In this week's Newsletter: Planning for the worst/hoping for the best during National Preparedness Month, rapid sea level rise is bad news for NYC, tips for hurricane season and much more!
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September Is National Preparedness Month


The official end of summer is just days away, and the kids will go back to school in exactly one week. Whatever happened to summer? Ever had the feeling you've been cheated?!

Along with the end of summer and the beginning of the school year, September is also hurricane season in the Atlantic ocean, and so it seems kind of fitting that it is National Preparedness Month as well.

The main purpose of NPM is to encourage people to make plans and stock up on vital supplies (like fresh clean water) in case a disaster or storm event should cut off power or damage water systems for one week to ten days.

While that may not be easy to do in a small NYC apartment- seven to ten days of water is quite a bit- having a family communications plan and a basic emergency kit and go bag is a very smart idea.

Volunteers are also being sought for emergency preparedness training. For more information on how to stay safe during an emergency, as well as a schedule of volunteer trainings this month, please visit the Governor's website here. For tips on how to successfully weather a hurricane (see what the title writers at the Observer did there?), check out this article from the NY Observer.

Sea Levels Are Rising, Especially in New York City

You might not think that space would be the best vantage point for measuring sea level rise, but you would be wrong. As this video from NASA's Jason-3 project shows, melting Arctic ice and rising water temperatures have increased the volume of the oceans and caused sea levels to rise across most of the Earth, although in some places sea water is cooling and shrinking in volume. 

In New York, according to the New York Department of Environmental Conservation (NYDEC), the sea level has risen at least a foot since 1900. Between 2009 and 2010, the level north of New York City rose an unprecedented 5 inches, according to an article in Nature Communications.

Electricity Generation Costs Are Falling Worldwide, Thanks to Renewables

Ad now for some good news: The cost of generating electricity is falling all over the world, thanks to the rise of renewables, and solar PV in particular. And further, a new report from the International Energy Agency and the Nuclear Energy Agency confirms that we have reached a global tipping point where renewable power generation is as cheap or cheaper than power generated by new fossil fuel powered plants.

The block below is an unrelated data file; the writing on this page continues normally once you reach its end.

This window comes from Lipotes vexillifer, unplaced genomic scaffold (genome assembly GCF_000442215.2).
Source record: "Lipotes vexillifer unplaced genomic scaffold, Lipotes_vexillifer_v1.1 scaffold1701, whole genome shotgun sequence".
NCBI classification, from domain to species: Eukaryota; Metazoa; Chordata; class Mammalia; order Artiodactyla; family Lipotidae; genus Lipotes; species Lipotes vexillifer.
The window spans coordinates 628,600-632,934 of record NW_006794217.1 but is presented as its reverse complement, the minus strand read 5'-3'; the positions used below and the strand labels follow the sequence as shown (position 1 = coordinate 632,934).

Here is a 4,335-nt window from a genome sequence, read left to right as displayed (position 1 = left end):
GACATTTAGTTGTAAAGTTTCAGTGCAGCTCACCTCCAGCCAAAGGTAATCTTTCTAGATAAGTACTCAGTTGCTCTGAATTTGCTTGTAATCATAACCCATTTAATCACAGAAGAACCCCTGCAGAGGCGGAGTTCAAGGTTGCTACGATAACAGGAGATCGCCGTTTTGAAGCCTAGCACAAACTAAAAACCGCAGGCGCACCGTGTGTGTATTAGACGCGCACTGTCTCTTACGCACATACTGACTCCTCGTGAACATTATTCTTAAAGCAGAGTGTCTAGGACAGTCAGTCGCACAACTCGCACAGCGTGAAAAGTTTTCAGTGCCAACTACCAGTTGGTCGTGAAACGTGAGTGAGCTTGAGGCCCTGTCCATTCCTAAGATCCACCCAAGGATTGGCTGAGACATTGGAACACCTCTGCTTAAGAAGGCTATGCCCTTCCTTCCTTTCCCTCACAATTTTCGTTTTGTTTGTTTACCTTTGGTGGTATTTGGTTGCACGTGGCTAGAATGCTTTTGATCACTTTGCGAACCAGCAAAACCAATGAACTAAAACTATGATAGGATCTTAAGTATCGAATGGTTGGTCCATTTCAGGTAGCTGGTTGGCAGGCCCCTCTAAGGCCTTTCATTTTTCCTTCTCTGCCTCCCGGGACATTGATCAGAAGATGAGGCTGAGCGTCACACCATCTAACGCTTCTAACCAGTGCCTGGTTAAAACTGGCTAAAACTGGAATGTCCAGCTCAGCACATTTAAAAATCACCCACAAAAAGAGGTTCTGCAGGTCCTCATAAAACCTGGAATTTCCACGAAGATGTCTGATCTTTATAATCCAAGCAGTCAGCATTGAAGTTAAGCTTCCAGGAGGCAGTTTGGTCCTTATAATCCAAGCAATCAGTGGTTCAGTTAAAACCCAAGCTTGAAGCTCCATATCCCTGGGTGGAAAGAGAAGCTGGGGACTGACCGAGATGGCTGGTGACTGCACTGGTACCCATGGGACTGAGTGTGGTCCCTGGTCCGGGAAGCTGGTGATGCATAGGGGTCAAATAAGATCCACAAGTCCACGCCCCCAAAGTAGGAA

It seems as if this day has been coming, slowly closer, for a long, long time. Once upon a time, we dreamed of the day when the installed price of home solar would be competitive with coal. The idea of renewable plants themselves becoming competitive wasn't really on the radar.

But now all that's changing. You can read more about the IEA/NEA report on the Global Energy World website here.
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Upcoming Events at Solar 1

9/12
Solar One Family Day: Catch & Release Fishing with Lower East Side Ecology Center
Solar 1, 23rd Street & the East River, 9am-11am, free

9/12
Walk-Up Paddling at Stuyvesant Cove
Solar 1, 23rd Street & the East River (kayaks will launch from the beach near 20th Street), 1-4pm, free

Other Events


9/4
Central Park Moonlight Ride
Central Park, Columbus Circle entrance at 59th Street, Manhattan, 10-11:55pm, free

9/5
Bronx Green-Up Harvest Festival
Rainbow Garden of Life and Health, corner of East 157th Street & Melrose Avenue, Bronx, 1-4pm, free

9/8
Columbia University M.S. in Sustainability Management Online Information Session
Online, 12-1pm, free

9/9
NYSERDA Combined Heat & Power Expo
The TimesCenter , 242 West 41st Street bet 7th & 8th Aves, Manhattan, 10am-3pm, free

350NYC - Sustainable Solutions Working Group Meeting
New York Society for Ethical Culture, Room 508, 2 West 64th Street at Central Park West, Manhattan, 7-9pm, free

9/10
Sustainable Design Forum: Honey Tasting & Beekeeping Workshop
Brooklyn Grange Rooftop Farm, 63 Flushing Avenue in the Brooklyn Navy Yard, Brooklyn, 4-6pm, $40 members/$50 non-members
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